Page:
All-in-all, this is a very interesting read and I've learned all sorts of interesting nuggets of knowledge about all sorts of things...
Although it may sound a little strange, Napoleon’s Privates really is a rather interesting book. Let’s start with the official blurb on Amazon, which reads as follows:
When Tony Perrottet heard that Napoleon's "baguette" had been stolen by his disgruntled doctor a few days after the Emperor's death, he rushed out to New Jersey. Why? Because that's where an eccentric American collector who had purchased Napoleon's member at a Parisian auction now kept the actual relic in an old suitcase under his bed.
The story of Napoleon's privates triggered Perrottet's quest to research other such exotic sagas from history, to discover the actual evidence behind the most famous age-old mysteries: Did Churchill really send condoms of a surprising size to Stalin? Were champagne glasses really molded upon Marie Antoinette's breasts? What was JFK's real secret service? What were Casanova's best pickup lines? Napoleon's Privates is filled with offbeat, riotously entertaining anecdotes that are guaranteed to amaze, shock, and enliven any dinner party.
Well, I’m not sure about enlivening dinner parties (I don;t know how well some of these “factoids” would play at the family birthday party I will be attending this evening, for example), but I certainly discovered many tidbits of trivia with which I shall entertain my friends when next we quaff a beer or two; for example…
In the chapter Standing Up in Court (the chapters don’t have numbers, just titles) we discover that the Spanish Inquisition (1478-1834) wasn’t the only thing you had to worry about. In the so-called French Impotence Trials of the sixteenth and seventeenth centuries, husbands charged by their wives with erectile dysfunction were obliged to prove their virility before witnesses (an “expert team” of priests, surgeons, and midwives). These learned observers would carefully examine the husband’s equipment for “elastic tension” and “natural motion” before … but I think it’s best that we stop here and move on to the next topic…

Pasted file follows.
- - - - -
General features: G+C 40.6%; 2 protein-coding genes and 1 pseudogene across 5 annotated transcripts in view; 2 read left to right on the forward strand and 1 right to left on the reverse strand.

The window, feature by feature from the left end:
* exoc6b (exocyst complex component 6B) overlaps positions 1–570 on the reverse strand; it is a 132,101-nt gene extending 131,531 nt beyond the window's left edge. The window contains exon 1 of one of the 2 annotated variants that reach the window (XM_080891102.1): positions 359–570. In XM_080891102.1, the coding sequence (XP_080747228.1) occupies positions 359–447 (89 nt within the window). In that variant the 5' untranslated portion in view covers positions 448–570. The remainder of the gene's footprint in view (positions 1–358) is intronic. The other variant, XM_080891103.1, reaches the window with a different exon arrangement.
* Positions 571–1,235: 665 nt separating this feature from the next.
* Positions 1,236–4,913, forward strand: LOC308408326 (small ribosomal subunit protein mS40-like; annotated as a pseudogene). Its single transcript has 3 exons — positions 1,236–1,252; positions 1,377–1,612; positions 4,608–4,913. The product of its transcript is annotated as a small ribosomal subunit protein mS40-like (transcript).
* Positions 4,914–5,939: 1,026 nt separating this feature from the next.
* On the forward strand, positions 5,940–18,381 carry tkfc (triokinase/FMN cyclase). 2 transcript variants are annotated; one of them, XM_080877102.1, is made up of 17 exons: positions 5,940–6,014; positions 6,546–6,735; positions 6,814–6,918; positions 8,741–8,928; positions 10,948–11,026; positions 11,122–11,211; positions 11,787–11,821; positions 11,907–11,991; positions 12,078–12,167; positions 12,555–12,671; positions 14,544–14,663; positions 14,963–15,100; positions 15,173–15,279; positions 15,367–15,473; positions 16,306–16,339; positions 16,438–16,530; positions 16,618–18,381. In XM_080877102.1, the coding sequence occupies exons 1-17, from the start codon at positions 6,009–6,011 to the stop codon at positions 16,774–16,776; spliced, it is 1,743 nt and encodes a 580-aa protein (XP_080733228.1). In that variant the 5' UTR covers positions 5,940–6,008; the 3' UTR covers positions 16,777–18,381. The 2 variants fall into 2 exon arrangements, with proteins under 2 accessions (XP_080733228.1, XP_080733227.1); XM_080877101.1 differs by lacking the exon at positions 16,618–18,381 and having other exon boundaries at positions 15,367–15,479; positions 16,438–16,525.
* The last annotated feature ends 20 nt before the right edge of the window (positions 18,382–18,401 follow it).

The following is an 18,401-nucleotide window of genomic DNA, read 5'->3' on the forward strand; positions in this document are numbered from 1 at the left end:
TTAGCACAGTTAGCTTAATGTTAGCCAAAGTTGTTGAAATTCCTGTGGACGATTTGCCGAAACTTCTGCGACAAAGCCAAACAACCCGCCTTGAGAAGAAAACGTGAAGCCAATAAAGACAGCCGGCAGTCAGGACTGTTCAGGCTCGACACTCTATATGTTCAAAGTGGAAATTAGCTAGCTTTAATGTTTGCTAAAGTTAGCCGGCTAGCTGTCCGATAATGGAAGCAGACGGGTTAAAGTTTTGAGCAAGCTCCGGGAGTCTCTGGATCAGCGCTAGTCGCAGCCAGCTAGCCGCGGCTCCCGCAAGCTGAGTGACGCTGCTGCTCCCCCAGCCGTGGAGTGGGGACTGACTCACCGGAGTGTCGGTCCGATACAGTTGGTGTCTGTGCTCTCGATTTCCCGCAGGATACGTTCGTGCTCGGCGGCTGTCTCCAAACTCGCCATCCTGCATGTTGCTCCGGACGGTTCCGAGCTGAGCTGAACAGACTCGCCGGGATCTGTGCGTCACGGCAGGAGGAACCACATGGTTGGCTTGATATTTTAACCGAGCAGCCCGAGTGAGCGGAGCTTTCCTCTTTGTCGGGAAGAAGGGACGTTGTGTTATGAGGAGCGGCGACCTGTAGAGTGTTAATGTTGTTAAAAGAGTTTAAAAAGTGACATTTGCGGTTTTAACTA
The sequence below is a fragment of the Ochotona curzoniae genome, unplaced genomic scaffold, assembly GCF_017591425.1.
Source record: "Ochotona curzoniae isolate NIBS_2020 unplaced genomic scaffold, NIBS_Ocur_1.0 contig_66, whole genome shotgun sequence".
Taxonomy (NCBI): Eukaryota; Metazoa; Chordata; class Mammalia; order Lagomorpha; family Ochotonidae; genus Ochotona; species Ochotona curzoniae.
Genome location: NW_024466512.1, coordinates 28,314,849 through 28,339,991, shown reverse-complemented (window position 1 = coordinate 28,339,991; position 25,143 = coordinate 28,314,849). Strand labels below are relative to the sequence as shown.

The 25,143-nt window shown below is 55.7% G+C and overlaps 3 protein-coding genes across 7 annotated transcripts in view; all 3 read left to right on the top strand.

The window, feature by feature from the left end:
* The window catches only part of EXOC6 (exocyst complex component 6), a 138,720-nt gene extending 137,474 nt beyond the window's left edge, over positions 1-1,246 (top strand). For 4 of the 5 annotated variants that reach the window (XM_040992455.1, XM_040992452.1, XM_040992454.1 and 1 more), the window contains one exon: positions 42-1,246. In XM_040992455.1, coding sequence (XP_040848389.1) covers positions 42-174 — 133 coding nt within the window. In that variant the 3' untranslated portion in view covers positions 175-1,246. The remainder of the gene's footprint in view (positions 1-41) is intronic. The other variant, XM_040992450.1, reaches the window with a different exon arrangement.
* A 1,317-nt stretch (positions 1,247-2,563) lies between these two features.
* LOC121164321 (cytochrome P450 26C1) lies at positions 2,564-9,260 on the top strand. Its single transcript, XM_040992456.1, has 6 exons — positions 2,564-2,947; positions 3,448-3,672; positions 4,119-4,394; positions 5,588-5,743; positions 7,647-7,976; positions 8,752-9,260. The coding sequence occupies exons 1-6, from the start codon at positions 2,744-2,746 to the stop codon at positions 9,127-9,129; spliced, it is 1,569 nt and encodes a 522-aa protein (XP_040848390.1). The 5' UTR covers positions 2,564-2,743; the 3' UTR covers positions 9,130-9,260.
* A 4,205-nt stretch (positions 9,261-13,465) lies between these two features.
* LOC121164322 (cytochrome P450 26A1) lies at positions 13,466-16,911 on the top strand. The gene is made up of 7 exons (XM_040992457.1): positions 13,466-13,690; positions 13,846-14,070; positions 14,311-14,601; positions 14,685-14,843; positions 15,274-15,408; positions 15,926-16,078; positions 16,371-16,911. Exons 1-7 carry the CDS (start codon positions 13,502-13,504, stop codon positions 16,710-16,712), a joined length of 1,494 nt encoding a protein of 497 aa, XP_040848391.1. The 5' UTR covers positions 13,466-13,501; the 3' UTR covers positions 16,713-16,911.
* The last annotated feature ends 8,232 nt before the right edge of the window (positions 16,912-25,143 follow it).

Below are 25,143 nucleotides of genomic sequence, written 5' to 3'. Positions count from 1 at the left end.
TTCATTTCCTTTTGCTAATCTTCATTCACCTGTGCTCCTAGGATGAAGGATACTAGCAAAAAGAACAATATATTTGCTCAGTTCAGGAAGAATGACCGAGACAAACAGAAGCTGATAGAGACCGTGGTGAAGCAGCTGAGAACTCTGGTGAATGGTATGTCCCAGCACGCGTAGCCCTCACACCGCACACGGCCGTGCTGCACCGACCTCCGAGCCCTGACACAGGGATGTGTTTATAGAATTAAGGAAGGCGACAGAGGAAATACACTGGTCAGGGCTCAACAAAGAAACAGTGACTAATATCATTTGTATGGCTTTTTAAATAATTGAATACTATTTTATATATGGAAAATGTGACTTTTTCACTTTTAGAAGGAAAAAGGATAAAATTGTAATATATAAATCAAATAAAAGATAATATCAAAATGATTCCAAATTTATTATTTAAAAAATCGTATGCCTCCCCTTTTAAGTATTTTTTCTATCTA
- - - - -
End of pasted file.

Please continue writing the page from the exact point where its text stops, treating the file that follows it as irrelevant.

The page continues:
Later in the book, we discover that during the Second World War, British Prime Minister Winston Churchill was asked by Soviet leader Josef Stalin to help out with the Russian army’s serious shortage of condoms. According to this (possibly apocryphal) tale, Churchill ordered a special manufacturing run of condoms made at double the regular size, and then had them shipped to Russia in boxes that were stamped with the label Made in Britain – Medium (you have to laugh).
Now, I don’t know about you, I must admit that I’ve often wondered how it came about that “self-abuse” got such a bad rap. How many young lads have been cowed with fear over the years after hearing the dread utterance “Don’t do that … it will make you go blind!” Well, apparently we can date the origin of this sad state of affairs to London 1712, when an unsavory quack doctor called John Marten published a pamphlet that first alarmed the reader with a long, long list of potential problems (from headaches to rheumatism to shortsightedness to bowel disorders to…) and then offered the cure in the form of expensive medications that would deaden any dangerous nocturnal urges. (This strikes me as a perfect application for the combination of a time travelling machine and a rifle.)
Other chapters have titles that cannot fail to draw one in, such as First-Night Jitters, Sex and the Renaissance Nun, The Nazi Dictator’s Other Ball, Cleopatra – on a Scale of One to Ten, Holding Your Own at Caligula’s Orgies, Did Heretics Have More Fun?, and What Was J. Edgar Hoover’s Favorite Party Outfit?
All-in-all, this was a very interesting read and I’ve learned all sorts of interesting nuggets of knowledge about all sorts of things…
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